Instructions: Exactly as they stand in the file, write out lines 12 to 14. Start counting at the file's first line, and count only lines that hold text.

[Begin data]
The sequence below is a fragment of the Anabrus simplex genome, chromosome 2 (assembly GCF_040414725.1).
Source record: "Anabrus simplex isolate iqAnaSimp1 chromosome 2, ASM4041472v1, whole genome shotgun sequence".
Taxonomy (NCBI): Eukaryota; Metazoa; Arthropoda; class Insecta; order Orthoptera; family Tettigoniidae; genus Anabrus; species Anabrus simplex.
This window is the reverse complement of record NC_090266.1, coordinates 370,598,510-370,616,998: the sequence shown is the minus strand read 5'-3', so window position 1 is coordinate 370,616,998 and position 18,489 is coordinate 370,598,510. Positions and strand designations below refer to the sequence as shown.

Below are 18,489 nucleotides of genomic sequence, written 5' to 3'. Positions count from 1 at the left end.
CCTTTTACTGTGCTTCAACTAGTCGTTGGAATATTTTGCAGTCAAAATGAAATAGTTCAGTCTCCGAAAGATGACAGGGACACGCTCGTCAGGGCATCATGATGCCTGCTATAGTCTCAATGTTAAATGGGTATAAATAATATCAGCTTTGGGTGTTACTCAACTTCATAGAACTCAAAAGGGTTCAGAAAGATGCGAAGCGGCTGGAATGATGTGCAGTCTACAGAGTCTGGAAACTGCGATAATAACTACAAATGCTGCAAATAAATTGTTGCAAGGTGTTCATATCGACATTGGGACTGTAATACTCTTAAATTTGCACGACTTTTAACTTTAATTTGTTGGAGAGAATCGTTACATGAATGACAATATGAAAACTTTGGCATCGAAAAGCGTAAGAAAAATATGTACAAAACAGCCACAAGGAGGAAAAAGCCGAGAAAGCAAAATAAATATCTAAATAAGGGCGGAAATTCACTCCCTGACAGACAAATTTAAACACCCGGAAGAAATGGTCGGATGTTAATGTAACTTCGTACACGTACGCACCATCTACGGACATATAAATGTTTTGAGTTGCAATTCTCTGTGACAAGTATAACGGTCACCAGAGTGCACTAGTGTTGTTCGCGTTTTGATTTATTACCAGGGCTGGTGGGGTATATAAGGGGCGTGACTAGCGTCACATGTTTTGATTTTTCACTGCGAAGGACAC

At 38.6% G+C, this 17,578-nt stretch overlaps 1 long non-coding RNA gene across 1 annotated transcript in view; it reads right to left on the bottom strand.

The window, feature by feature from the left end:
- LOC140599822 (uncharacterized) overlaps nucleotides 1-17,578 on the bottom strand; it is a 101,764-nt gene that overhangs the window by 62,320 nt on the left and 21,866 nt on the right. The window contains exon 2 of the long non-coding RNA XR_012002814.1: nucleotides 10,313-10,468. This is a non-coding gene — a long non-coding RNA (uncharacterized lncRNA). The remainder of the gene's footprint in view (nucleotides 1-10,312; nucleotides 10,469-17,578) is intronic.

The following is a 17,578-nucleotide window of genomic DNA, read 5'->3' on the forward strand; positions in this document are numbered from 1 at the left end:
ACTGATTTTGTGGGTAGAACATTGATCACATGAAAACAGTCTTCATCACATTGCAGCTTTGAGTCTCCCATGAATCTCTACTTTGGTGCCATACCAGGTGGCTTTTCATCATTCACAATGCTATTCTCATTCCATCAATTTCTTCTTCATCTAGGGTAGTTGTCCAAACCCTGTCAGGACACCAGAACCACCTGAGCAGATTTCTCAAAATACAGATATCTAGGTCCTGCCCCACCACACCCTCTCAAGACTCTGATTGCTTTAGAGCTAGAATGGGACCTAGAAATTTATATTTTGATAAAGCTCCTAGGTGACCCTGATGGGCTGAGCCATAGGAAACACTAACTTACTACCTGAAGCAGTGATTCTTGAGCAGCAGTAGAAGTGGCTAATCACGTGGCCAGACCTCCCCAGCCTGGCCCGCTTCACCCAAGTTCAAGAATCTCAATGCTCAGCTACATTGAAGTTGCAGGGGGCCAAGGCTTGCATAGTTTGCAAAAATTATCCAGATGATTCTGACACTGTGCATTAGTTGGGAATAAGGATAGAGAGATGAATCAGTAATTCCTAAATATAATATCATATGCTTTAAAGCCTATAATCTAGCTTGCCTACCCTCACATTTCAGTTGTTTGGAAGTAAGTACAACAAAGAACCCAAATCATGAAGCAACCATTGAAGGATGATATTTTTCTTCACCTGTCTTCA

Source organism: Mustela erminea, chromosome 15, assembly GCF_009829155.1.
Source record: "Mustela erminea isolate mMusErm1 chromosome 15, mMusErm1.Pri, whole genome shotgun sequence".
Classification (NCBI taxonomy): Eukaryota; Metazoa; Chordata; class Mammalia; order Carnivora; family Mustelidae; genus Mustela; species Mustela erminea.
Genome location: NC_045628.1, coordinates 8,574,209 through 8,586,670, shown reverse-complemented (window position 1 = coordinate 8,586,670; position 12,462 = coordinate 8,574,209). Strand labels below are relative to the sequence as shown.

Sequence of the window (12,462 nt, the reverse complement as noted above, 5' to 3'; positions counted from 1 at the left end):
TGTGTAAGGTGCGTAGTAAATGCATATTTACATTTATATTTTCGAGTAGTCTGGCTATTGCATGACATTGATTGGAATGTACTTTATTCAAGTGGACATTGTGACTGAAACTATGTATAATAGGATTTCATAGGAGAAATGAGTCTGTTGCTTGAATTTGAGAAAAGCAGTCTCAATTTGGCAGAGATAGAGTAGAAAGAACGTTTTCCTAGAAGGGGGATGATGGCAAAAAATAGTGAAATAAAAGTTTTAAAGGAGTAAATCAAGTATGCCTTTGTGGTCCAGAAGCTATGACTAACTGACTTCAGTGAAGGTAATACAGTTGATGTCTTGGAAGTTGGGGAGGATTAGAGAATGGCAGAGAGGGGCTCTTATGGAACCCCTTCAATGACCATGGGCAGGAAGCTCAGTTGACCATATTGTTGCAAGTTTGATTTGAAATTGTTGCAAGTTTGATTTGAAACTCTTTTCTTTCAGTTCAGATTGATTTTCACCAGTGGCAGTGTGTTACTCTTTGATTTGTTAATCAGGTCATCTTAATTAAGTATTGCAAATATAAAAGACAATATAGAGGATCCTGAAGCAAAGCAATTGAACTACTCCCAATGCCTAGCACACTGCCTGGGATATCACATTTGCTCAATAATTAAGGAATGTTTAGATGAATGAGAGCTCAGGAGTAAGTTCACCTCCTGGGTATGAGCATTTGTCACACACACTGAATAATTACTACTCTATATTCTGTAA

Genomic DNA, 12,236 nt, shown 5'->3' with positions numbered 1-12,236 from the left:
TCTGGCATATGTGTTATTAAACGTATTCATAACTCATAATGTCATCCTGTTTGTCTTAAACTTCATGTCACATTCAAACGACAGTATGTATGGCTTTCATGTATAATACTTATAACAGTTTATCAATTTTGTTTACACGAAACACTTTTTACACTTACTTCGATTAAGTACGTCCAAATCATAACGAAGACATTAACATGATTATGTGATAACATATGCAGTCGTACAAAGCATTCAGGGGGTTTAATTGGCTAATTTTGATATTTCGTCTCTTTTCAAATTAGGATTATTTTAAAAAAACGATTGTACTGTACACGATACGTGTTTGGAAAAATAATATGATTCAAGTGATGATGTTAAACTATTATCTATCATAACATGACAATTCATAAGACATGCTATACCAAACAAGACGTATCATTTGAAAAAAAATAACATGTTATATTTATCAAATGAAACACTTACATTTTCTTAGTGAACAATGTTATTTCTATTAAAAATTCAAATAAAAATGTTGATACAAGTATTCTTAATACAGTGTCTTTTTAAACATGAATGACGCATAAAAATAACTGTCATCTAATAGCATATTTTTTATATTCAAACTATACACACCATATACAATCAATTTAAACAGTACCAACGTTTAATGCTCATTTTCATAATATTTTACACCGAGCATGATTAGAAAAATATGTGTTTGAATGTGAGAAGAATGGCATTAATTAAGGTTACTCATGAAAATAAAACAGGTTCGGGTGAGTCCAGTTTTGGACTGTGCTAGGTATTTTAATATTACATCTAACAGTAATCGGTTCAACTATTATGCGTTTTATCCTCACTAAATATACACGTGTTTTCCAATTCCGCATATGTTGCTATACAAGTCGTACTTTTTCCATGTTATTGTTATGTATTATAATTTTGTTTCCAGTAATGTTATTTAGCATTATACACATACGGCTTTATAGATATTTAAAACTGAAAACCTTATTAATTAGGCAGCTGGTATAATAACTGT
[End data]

Source organism: Mustela erminea, chromosome 15, assembly GCF_009829155.1.
Source record: "Mustela erminea isolate mMusErm1 chromosome 15, mMusErm1.Pri, whole genome shotgun sequence".
Classification (NCBI taxonomy): Eukaryota; Metazoa; Chordata; class Mammalia; order Carnivora; family Mustelidae; genus Mustela; species Mustela erminea.